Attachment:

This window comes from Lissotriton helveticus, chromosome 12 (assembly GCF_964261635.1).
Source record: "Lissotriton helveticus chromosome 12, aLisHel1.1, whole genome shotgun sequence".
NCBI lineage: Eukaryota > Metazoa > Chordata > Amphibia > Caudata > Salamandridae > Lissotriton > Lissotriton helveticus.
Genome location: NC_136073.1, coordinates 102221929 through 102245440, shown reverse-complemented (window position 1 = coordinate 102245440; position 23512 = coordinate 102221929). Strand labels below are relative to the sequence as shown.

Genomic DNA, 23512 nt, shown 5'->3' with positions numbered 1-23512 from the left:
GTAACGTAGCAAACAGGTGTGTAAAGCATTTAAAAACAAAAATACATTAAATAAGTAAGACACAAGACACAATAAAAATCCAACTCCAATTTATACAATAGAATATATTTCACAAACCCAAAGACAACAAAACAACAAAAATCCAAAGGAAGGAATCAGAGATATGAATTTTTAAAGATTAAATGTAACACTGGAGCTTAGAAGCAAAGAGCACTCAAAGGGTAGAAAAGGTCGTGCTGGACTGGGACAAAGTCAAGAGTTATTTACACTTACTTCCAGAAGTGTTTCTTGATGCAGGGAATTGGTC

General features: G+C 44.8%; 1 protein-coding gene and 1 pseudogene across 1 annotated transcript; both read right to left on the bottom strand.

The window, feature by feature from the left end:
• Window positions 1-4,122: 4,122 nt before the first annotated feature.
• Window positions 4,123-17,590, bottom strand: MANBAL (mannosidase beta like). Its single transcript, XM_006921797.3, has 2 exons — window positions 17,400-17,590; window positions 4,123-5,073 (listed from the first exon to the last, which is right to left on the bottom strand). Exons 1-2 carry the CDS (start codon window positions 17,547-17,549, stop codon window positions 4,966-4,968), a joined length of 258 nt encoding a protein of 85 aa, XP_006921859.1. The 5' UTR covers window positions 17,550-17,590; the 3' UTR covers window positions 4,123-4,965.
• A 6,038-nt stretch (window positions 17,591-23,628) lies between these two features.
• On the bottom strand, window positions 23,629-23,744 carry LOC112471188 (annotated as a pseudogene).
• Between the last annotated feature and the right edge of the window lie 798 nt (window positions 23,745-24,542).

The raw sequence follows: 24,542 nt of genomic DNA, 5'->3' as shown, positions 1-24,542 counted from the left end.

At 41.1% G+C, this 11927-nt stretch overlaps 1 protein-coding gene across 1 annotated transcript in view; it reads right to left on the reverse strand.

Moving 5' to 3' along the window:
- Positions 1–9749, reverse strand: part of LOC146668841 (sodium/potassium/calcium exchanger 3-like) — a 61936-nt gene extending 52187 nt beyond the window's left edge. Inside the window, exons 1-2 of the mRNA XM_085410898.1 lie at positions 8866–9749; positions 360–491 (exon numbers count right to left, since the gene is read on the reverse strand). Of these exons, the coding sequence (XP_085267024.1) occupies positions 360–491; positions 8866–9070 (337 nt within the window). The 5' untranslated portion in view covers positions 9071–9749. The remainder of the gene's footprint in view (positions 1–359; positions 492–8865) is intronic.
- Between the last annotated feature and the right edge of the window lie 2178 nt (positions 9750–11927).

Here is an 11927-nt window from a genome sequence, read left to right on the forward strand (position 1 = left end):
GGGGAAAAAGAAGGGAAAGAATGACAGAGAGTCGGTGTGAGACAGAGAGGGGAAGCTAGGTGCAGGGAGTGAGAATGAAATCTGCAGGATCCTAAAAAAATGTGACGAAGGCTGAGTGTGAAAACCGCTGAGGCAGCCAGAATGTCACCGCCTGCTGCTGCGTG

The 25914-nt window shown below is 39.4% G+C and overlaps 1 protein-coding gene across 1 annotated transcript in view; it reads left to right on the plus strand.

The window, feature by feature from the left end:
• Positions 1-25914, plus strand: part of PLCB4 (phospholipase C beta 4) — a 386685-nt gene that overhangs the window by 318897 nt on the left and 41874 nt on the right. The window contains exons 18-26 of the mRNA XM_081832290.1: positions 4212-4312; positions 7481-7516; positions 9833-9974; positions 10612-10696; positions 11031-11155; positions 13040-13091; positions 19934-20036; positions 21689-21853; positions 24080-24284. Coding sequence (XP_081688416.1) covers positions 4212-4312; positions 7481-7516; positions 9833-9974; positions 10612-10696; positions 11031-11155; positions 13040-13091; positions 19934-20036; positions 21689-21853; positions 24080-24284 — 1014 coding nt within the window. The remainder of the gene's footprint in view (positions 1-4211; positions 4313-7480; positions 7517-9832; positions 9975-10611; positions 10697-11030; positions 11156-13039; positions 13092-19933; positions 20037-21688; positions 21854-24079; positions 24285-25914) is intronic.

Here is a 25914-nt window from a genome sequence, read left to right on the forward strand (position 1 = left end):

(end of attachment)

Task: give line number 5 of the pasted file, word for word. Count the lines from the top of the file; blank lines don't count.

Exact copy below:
Genomic DNA, 23512 nt, shown 5'->3' with positions numbered 1-23512 from the left: